By: Mrinalini Shinde, NLSIU.
The shops turn on their shiny lights.
The sun is on its way down.
Me; my little oil lamp will suffice.
The vultures have come to town.
As a car horn startles my faint heart,
I clutch the side of my stall.
The stall shunted onto a communal blind spot,
Tries to stand against a supermarket wall.
What do I have, but a basket full of blossoms,
Some yet unopened, some gaping wide.
Strung together with strands of cotton,
Most shiny white, some orange on the side.
I string and string, the scent fills the air.
But, unbreathing, they all walk past.
None have the time to stand and stare.
Eyes looking far ahead, some downcast.
There was a time, not long ago,
Men buying strings for their wives.
The shy gift made, the blush it painted on her,
The string pulling me into their lives.
In a past long gone, I can hardly place,
Would the flowers to offer to the Gods, be bought.
The Gods seem to have vanished now.
The holy buds I pick everyday, nobody wants.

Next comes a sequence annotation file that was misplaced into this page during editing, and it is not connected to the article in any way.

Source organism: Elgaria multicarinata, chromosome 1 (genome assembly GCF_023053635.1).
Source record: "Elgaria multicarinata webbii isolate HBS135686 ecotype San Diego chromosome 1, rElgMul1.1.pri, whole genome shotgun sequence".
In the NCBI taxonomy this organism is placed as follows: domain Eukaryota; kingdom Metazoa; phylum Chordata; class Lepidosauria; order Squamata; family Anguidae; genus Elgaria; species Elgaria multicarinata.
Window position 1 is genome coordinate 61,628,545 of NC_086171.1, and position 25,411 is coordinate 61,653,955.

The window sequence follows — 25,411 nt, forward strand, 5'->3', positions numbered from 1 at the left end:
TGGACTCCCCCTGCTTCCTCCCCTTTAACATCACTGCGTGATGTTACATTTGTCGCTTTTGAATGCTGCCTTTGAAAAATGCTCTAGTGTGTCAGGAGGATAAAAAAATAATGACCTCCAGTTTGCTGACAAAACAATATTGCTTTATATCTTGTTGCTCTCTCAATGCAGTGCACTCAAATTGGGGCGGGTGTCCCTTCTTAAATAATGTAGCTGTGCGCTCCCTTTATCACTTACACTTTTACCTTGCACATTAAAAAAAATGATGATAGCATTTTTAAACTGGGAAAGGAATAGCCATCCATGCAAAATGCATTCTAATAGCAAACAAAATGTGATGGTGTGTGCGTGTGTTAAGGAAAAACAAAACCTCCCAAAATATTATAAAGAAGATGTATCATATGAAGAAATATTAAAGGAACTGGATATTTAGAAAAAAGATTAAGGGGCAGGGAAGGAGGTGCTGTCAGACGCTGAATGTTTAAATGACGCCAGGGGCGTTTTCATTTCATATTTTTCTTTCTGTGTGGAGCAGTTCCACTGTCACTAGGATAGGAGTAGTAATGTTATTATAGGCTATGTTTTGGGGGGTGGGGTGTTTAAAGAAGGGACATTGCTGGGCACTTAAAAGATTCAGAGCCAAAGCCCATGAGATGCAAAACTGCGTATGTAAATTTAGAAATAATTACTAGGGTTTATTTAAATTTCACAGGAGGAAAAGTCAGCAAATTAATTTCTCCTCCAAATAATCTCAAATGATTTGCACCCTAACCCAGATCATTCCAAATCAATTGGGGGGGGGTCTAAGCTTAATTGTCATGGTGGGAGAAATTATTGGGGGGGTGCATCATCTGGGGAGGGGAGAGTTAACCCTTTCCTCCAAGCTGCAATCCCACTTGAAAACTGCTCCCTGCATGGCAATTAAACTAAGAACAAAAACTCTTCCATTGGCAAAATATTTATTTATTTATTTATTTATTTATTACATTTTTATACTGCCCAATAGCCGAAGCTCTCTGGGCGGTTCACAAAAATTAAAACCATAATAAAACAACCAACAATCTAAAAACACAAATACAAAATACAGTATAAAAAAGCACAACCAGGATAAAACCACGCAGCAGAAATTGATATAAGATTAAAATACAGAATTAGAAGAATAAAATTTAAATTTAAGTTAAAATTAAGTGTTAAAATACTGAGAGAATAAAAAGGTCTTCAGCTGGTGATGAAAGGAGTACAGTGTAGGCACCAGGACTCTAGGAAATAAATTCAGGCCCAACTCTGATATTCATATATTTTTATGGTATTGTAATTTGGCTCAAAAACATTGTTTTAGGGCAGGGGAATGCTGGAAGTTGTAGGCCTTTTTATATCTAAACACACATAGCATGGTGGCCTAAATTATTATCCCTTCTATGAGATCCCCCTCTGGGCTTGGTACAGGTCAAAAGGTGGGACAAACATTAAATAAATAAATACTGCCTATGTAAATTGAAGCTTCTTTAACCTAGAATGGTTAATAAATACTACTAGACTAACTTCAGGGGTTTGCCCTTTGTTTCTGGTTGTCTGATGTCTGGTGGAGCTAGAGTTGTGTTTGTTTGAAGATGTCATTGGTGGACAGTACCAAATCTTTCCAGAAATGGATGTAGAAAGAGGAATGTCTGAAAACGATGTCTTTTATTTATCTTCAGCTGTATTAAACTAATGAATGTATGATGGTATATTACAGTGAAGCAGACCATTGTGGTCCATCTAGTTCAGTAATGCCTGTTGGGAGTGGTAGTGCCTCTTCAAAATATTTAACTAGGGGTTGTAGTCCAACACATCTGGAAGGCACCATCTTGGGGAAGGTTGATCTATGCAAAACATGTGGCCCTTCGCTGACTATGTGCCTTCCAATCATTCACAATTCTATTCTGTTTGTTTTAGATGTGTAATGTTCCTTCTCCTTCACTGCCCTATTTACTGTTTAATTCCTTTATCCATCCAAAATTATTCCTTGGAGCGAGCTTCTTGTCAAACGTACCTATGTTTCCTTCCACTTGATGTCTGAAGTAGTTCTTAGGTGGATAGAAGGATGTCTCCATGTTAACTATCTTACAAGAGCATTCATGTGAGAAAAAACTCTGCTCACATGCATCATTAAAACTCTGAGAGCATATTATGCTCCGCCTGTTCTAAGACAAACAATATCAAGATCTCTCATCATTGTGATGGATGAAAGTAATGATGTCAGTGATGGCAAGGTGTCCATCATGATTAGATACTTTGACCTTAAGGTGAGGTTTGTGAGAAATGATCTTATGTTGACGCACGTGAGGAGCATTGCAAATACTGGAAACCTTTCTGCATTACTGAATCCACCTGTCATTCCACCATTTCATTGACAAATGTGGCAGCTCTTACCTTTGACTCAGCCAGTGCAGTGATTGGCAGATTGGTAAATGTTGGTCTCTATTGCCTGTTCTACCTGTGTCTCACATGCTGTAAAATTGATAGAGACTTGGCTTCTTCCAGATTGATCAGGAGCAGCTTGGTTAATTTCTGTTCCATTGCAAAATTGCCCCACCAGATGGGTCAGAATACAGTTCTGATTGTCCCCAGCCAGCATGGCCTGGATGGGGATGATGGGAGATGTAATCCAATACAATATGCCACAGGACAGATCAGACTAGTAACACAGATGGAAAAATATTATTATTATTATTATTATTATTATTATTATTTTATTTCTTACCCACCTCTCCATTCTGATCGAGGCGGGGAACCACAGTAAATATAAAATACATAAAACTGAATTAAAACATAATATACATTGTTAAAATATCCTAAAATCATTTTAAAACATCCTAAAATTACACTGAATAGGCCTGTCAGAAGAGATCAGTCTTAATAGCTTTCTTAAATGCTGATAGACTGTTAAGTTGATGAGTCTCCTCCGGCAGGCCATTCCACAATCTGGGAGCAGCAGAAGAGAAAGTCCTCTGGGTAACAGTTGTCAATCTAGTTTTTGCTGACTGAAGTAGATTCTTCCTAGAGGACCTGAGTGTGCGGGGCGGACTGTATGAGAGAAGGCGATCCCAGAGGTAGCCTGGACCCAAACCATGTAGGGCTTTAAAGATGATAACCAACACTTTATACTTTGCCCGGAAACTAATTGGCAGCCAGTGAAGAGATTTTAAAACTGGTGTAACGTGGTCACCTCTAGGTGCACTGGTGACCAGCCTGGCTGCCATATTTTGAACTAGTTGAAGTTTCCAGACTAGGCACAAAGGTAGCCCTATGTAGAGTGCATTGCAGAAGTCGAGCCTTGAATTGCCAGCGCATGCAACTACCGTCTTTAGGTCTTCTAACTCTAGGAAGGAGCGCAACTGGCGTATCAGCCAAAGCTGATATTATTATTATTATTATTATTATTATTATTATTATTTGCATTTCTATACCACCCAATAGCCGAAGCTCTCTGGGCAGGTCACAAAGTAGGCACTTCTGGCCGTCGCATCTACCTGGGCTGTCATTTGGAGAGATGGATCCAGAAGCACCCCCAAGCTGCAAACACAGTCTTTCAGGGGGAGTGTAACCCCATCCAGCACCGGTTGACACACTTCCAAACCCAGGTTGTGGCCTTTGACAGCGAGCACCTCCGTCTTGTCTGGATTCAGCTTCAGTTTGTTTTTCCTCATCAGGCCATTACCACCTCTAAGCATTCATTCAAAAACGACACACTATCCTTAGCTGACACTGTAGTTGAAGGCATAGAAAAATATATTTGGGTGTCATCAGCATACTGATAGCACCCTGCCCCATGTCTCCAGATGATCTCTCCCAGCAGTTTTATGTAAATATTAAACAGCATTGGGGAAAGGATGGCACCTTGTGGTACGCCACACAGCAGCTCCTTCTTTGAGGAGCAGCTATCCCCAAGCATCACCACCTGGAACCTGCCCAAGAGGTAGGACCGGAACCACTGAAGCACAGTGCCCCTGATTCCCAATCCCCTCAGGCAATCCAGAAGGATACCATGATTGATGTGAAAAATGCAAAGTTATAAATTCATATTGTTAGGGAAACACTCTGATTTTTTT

I am alone, as I always was,
For who would to a lowly flower-seller wed.
Now I am old and worn, and my eyes fail
It would not be long before I am dead.
The vultures screech, that I move my stall.
I am encroaching upon the road, they say.
The town needs to be ‘beautified’ they say,
All rubbish must be cleared from the way.
I sell barely enough, to eat a morsel at night.
And my hands bleed from where the strings have cut.
But the scent of the flowers, is all I have now.
All that keeps me alive, inhaling life’s rut.
This poem was inspired by the sight of an elderly flower vendor at a market in Bangalore, and for some reason, it seemed very painful.
Also, the title is taken from a brilliant book by Anita Amrirrezvani, that I am currently reading, called, ‘The Blood of Flowers’.